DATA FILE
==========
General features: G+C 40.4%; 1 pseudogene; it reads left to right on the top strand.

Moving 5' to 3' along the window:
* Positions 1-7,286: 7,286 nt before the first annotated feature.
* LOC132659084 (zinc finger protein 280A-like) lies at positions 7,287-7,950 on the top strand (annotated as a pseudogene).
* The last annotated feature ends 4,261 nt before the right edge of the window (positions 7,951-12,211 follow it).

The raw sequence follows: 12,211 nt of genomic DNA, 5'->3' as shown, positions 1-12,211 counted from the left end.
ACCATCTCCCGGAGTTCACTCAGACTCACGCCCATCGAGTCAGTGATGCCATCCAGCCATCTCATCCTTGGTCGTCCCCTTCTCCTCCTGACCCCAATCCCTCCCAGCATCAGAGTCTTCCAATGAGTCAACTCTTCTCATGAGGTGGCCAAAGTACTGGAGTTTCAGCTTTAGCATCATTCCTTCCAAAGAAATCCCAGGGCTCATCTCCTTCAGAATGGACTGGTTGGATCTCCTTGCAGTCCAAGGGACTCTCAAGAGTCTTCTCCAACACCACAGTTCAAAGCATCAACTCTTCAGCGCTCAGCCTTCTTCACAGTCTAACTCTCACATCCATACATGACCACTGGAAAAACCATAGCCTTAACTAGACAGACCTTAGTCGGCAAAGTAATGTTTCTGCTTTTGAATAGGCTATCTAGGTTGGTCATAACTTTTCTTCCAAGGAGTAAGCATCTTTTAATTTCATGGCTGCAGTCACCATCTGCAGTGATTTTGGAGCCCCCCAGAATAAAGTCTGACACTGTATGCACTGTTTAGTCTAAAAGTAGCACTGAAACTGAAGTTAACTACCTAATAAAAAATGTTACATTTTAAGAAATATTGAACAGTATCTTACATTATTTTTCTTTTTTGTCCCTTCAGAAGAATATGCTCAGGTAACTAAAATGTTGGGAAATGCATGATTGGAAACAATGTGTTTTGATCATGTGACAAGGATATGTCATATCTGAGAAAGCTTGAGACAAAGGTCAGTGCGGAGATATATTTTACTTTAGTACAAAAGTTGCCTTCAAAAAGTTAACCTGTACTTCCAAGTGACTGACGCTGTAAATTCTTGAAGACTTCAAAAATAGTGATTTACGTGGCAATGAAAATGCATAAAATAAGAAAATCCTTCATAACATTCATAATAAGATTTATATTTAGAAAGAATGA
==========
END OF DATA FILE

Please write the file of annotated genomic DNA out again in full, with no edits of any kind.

General features: G+C 40.4%; 1 pseudogene; it reads left to right on the top strand.

Moving 5' to 3' along the window:
* Positions 1-7,286: 7,286 nt before the first annotated feature.
* LOC132659084 (zinc finger protein 280A-like) lies at positions 7,287-7,950 on the top strand (annotated as a pseudogene).
* The last annotated feature ends 4,261 nt before the right edge of the window (positions 7,951-12,211 follow it).

The raw sequence follows: 12,211 nt of genomic DNA, 5'->3' as shown, positions 1-12,211 counted from the left end.
ACCATCTCCCGGAGTTCACTCAGACTCACGCCCATCGAGTCAGTGATGCCATCCAGCCATCTCATCCTTGGTCGTCCCCTTCTCCTCCTGACCCCAATCCCTCCCAGCATCAGAGTCTTCCAATGAGTCAACTCTTCTCATGAGGTGGCCAAAGTACTGGAGTTTCAGCTTTAGCATCATTCCTTCCAAAGAAATCCCAGGGCTCATCTCCTTCAGAATGGACTGGTTGGATCTCCTTGCAGTCCAAGGGACTCTCAAGAGTCTTCTCCAACACCACAGTTCAAAGCATCAACTCTTCAGCGCTCAGCCTTCTTCACAGTCTAACTCTCACATCCATACATGACCACTGGAAAAACCATAGCCTTAACTAGACAGACCTTAGTCGGCAAAGTAATGTTTCTGCTTTTGAATAGGCTATCTAGGTTGGTCATAACTTTTCTTCCAAGGAGTAAGCATCTTTTAATTTCATGGCTGCAGTCACCATCTGCAGTGATTTTGGAGCCCCCCAGAATAAAGTCTGACACTGTATGCACTGTTTAGTCTAAAAGTAGCACTGAAACTGAAGTTAACTACCTAATAAAAAATGTTACATTTTAAGAAATATTGAACAGTATCTTACATTATTTTTCTTTTTTGTCCCTTCAGAAGAATATGCTCAGGTAACTAAAATGTTGGGAAATGCATGATTGGAAACAATGTGTTTTGATCATGTGACAAGGATATGTCATATCTGAGAAAGCTTGAGACAAAGGTCAGTGCGGAGATATATTTTACTTTAGTACAAAAGTTGCCTTCAAAAAGTTAACCTGTACTTCCAAGTGACTGACGCTGTAAATTCTTGAAGACTTCAAAAATAGTGATTTACGTGGCAATGAAAATGCATAAAATAAGAAAATCCTTCATAACATTCATAATAAGATTTATATTTAGAAAGAATGA